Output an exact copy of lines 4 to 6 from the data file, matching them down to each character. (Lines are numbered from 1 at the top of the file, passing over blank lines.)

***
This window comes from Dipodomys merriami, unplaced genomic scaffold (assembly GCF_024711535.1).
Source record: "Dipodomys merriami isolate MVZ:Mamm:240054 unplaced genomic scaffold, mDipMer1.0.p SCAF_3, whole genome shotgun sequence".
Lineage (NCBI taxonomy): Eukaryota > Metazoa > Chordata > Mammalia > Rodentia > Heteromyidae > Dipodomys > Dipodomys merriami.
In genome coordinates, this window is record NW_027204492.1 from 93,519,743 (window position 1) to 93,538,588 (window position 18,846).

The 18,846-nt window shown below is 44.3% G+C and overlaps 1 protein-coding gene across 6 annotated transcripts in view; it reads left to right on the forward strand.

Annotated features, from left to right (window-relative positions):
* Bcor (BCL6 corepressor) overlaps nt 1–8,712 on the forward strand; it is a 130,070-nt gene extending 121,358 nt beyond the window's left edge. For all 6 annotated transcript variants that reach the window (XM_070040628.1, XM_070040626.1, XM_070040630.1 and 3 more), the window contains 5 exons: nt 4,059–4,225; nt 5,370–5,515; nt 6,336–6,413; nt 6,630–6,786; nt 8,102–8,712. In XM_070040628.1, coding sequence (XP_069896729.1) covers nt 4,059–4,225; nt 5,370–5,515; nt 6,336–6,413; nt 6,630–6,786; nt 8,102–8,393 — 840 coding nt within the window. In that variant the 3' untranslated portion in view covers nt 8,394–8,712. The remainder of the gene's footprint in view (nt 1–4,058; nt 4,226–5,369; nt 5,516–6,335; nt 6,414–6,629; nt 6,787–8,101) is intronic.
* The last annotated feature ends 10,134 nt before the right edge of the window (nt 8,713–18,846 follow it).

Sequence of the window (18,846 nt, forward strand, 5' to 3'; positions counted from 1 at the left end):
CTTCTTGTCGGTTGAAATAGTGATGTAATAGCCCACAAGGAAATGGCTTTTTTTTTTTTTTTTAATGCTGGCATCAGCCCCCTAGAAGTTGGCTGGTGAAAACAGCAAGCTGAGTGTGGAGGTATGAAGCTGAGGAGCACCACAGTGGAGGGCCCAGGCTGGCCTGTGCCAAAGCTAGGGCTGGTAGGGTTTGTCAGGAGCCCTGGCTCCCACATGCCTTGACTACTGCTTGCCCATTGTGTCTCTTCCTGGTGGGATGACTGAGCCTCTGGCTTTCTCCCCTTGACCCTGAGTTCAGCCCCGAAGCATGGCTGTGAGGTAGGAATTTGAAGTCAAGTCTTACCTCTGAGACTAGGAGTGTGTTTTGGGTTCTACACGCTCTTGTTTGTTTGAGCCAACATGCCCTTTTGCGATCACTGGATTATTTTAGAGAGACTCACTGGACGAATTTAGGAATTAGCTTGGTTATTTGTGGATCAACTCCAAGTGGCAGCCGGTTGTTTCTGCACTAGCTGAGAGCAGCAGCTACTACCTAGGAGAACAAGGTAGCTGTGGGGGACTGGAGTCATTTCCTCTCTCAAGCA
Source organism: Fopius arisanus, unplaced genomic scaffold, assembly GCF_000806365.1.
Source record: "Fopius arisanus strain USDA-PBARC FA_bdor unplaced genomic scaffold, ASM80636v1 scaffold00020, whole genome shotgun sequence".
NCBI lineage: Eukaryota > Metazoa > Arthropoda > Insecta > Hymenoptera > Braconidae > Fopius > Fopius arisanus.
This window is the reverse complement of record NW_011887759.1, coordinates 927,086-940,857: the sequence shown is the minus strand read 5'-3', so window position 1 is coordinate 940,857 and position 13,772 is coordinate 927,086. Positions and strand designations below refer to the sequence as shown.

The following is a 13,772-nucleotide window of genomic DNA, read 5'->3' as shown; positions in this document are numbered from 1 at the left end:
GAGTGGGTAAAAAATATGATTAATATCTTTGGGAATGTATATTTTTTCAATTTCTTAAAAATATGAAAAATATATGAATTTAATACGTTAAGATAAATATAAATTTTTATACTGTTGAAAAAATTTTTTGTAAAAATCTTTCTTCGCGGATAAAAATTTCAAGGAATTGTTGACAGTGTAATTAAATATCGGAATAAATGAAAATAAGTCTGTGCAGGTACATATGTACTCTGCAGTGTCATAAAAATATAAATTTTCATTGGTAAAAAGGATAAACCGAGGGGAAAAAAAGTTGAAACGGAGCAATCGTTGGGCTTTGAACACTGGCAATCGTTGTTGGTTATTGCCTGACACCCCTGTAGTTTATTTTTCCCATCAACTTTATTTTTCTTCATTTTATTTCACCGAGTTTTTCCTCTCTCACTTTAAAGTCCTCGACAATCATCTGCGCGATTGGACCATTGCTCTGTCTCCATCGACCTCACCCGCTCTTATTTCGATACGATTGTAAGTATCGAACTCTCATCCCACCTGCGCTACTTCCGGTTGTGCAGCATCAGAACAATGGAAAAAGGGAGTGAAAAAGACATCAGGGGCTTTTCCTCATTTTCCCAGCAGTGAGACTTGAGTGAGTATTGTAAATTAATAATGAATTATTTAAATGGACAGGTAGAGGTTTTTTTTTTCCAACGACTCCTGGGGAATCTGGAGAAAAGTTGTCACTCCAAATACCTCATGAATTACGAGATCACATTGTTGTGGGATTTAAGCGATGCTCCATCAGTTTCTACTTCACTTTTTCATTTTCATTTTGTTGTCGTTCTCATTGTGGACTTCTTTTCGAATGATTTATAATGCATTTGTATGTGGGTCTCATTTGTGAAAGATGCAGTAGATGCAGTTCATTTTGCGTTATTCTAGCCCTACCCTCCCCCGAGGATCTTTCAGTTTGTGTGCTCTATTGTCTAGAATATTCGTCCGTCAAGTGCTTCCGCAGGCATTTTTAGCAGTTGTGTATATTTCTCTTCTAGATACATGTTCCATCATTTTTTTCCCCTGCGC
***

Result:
In genome coordinates, this window is record NW_027204492.1 from 93,519,743 (window position 1) to 93,538,588 (window position 18,846).

The 18,846-nt window shown below is 44.3% G+C and overlaps 1 protein-coding gene across 6 annotated transcripts in view; it reads left to right on the forward strand.

Annotated features, from left to right (window-relative positions):